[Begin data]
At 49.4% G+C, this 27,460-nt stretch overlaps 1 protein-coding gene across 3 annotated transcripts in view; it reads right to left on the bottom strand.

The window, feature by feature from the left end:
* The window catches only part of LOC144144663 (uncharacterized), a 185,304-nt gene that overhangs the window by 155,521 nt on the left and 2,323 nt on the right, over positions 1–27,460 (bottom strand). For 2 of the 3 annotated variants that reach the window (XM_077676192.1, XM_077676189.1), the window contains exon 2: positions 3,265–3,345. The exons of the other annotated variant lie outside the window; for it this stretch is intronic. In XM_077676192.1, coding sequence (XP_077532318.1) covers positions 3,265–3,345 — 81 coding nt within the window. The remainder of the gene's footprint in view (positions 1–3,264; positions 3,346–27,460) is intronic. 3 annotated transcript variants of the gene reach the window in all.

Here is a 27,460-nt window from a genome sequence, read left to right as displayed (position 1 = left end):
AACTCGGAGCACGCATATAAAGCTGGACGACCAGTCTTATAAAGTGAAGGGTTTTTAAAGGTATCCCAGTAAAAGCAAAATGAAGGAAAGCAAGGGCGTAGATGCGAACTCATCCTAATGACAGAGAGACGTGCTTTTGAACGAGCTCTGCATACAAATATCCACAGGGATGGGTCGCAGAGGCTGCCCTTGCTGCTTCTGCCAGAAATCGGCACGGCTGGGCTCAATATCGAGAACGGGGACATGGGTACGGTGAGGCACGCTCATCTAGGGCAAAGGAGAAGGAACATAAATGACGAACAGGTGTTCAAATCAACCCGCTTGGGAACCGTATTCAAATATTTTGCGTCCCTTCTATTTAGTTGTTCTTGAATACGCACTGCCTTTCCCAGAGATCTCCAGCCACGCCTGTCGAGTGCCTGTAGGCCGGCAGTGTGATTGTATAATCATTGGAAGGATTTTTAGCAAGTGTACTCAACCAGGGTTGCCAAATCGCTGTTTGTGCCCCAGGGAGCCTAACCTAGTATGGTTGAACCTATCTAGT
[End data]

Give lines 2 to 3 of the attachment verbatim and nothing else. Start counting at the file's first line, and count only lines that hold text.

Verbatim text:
The window, feature by feature from the left end:
* The window catches only part of LOC144144663 (uncharacterized), a 185,304-nt gene that overhangs the window by 155,521 nt on the left and 2,323 nt on the right, over positions 1–27,460 (bottom strand). For 2 of the 3 annotated variants that reach the window (XM_077676192.1, XM_077676189.1), the window contains exon 2: positions 3,265–3,345. The exons of the other annotated variant lie outside the window; for it this stretch is intronic. In XM_077676192.1, coding sequence (XP_077532318.1) covers positions 3,265–3,345 — 81 coding nt within the window. The remainder of the gene's footprint in view (positions 1–3,264; positions 3,346–27,460) is intronic. 3 annotated transcript variants of the gene reach the window in all.